Across the country, many people are so broken financially, spiritually, emotionally and physically that they endure anything the government throws at them. There is no union or social movement that represents the people against abuses committed by government officials. When citizens drive on bad roads and develop headaches or suffer injuries, the only way they respond is to murmur, curse, express irritation and pull at their hair. Unfortunately, nothing changes. Their condition and the condition of the roads remain. No one has the courage to ask questions about how the money budgeted for road renovation has been used.
Take the power sector as another example. How many people can estimate correctly how much the country has budgeted in the past 18 years to fix the problem of volatility in electricity supply, including initiatives designed to make electricity regularly available to businesses, private homes, government offices and other consumers? Everyone complains about the darkness that has enveloped the country but no one is willing to do anything to hold political leaders, ministers, and stakeholders accountable.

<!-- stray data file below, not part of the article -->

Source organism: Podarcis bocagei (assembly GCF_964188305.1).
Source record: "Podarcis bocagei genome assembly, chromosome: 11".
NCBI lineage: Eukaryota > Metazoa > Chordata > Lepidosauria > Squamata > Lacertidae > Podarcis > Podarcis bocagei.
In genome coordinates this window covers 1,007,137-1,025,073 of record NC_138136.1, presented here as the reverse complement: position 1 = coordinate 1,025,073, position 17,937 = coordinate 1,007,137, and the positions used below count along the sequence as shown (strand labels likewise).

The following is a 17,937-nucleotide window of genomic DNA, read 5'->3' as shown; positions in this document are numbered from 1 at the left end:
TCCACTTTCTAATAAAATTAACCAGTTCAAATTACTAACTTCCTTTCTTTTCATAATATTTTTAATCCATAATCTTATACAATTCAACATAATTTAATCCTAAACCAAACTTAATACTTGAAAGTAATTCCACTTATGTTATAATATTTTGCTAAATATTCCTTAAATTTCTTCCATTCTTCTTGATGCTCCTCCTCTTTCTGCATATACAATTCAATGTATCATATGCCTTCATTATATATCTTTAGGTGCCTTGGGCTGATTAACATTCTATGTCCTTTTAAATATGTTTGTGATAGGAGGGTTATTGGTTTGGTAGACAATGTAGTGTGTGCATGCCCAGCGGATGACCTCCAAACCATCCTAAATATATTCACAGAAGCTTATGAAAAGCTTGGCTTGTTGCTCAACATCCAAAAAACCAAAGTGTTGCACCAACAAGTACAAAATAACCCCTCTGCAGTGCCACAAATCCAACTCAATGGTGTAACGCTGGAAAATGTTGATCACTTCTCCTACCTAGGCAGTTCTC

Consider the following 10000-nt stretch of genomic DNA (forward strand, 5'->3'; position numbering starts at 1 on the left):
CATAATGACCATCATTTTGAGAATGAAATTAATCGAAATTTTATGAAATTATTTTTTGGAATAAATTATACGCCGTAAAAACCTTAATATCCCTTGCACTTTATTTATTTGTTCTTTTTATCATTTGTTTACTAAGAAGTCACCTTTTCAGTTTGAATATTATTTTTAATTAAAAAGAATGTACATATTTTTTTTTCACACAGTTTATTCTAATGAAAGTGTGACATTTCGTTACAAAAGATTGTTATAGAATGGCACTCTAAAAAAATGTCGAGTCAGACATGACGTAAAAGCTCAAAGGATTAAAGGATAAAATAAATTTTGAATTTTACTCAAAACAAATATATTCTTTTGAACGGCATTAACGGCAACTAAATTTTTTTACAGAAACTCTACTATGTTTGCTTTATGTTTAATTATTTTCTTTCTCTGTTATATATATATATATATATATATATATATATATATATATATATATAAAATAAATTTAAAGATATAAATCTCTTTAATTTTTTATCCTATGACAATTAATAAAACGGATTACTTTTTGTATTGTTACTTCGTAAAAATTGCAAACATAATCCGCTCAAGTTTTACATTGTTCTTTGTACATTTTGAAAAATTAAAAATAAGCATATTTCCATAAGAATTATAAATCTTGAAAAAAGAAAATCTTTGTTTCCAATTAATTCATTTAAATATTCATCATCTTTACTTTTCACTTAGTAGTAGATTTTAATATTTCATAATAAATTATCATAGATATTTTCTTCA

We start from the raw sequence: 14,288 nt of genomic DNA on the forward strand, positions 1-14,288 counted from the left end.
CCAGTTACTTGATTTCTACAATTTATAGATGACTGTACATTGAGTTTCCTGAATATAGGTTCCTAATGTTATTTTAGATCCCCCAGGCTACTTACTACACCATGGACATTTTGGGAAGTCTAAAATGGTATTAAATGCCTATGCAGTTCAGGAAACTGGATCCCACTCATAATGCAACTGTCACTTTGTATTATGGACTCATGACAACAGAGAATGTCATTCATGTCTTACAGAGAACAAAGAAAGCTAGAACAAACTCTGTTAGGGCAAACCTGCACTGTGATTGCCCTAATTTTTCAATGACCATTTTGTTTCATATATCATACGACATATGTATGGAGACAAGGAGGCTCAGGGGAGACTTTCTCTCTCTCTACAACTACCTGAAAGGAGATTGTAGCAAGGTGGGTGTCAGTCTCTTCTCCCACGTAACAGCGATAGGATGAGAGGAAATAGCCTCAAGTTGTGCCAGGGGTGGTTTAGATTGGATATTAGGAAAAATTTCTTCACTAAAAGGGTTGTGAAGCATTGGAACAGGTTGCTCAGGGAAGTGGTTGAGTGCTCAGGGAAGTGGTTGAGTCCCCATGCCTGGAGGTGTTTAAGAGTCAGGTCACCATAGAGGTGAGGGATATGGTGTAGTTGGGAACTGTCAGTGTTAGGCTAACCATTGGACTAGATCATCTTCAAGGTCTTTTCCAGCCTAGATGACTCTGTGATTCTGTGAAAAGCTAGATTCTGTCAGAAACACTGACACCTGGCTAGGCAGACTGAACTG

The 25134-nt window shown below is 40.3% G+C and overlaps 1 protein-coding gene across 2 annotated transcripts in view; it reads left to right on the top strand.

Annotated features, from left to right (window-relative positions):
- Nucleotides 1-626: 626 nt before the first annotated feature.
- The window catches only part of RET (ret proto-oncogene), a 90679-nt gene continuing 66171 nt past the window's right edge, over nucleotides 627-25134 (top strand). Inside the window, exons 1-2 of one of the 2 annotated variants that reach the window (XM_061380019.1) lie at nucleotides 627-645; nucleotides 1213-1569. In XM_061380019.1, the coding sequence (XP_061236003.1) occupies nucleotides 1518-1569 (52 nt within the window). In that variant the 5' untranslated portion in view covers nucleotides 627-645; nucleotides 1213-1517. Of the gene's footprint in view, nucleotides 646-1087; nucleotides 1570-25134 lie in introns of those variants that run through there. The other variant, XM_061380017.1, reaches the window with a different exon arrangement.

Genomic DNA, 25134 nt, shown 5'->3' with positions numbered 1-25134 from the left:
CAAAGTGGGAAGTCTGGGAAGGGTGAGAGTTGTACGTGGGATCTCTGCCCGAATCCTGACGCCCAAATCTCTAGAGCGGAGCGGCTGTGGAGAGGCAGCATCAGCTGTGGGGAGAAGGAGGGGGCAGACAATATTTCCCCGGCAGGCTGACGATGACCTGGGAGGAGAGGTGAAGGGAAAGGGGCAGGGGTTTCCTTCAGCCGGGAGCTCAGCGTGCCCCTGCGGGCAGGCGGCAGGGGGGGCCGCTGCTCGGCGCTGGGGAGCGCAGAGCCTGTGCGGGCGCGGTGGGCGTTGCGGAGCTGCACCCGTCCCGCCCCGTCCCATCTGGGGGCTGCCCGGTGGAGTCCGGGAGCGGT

Right from 1999, when democracy returned to the country, Olusegun Obasanjo, as President, threw so much money into the electricity sector but after eight years, during which he superintended the nation, nothing happened. Everyone has been asking the same question: Where did all that money go? Other presidents who came after Obasanjo made no major impacts on the electricity sector.
Public concern that money allocated for federal projects has been hijacked or misused or redirected into some other useless projects has not gone beyond mere chit chat. Certainly, that is not a good way for citizens to scrutinize political leaders or promote accountability and transparency in government.
President Muhammadu Buhari should compel his ministers and other senior officials of his government to develop a culture of accountability and transparency that would see them conduct quarterly or monthly open forums with citizens in various parts of the country, where the ministers can respond to questions about their performance.